About 300,000 years ago, during the last big Ice Age, a small red creature traversed the deep snow of what is now the Rocky Mountains. Furry paws, a thick coat and a knack for survival helped the red fox thrive in the glacial environment.

The adaptable descendants of these first native foxes still live in the mountains of western North America. In fact, red foxes are among the most widely distributed land carnivores in the world, spanning most of the Northern Hemisphere, as well as parts of Australia and northern Africa.

But a group of red foxes in Nevada’s Great Basin National Park is particularly special. Preston Alden, a graduate student at the University of California, Davis, is discovering just how important these red foxes are: They belong to a distinct lineage native to western North America, but they may be disappearing faster than you can say “quick brown fox.” Before Alden conducted this Western National Parks Association-funded study, not much was known about these foxes.

Red foxes are divided into distinctive subspecies. Today, most of the foxes that live at low elevations in western North America are invasive subspecies that were released or escaped from fur farms and spread across the country like wildfire. Some of the few remaining native subspecies in North America live in the Sierra Nevada, Rocky Mountains, and Great Basin mountain ranges.

Because of their abundance, Alden said, “The non-native red foxes aren’t really that special, but those found at high elevation have a lot of adaptations that make them unique.” They sport a dark red or even silver/black coat, which helps them blend into their surroundings. Snowshoe-like paws prevent them from sinking into deep snow, and extra fur keeps them warm in cold, snowy habitats. These adaptations make Great Basin National Park, with its high peaks and long winters, prime territory for cold-loving native red foxes.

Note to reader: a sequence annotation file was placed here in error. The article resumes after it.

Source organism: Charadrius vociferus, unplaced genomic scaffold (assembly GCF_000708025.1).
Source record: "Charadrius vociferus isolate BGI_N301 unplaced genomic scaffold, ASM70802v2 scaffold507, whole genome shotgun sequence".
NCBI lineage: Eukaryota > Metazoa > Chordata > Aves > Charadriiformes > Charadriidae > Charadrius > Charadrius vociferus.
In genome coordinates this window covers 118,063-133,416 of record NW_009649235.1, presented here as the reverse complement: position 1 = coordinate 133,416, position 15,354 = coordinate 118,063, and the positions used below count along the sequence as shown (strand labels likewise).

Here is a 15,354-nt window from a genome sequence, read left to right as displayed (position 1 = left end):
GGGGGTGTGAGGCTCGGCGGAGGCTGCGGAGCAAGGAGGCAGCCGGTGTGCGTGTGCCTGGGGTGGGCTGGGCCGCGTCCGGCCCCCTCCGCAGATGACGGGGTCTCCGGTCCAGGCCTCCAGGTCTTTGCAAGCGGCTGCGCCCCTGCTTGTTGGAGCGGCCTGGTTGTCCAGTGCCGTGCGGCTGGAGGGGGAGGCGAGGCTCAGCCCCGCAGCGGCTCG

Alden had a strong hunch that the park’s red foxes weren’t your average fur farm escapees, so he set out to figure out where the foxes came from.

He wasn’t disappointed.

Alden spent three summers scouring the high reaches of the park for DNA samples of hair and scat. He collected 11 usable samples. “Sometimes that would be on old dirt roads, sometimes trails, and then when I would get up into habitat that I knew was good montane red fox habitat from previous work that I did with the Sierra Nevada red fox, I would spread out and search places like alpine meadows and around lakes above 9,000 feet,” he said.

Alden then analyzed two types of DNA in each sample. The mitochondria, which are the powerhouse of the cell, contain their own tiny piece of DNA. Mitochondrial DNA gives a good snapshot of a fox’s family tree because it is inherited only from the mother’s side and mutates at a much slower rate than the DNA in the nucleus of the cell, or nuclear DNA. Because the mitochondrial DNA conserves its form from generation to generation, scientists can identify the ancestry of a fox for many generations.

Nuclear DNA, on the other hand, provides a much more recent picture, such as what other group of foxes is most closely related to those in Great Basin National Park. Both types of DNA were used to figure out whether natives or hybrids are living in the park.

After comparing the samples collected in the park to those from across western North America, Alden concluded that the Great Basin residents were closely related to those first native foxes hundreds of thousands of years ago, not relatives of the invasive fur-farmed foxes. A follow-up study discovered at least 11 native red foxes living in Great Basin National Park.

That number might not seem like a lot, but any evidence of native red foxes is important. Like many organisms facing habitat loss because of climate change and human expansion, their numbers are plummeting. Add the threat of non-native red foxes, and you end up with one big mess. Alden’s research is vital for the management and conservation of a charismatic but rare animal.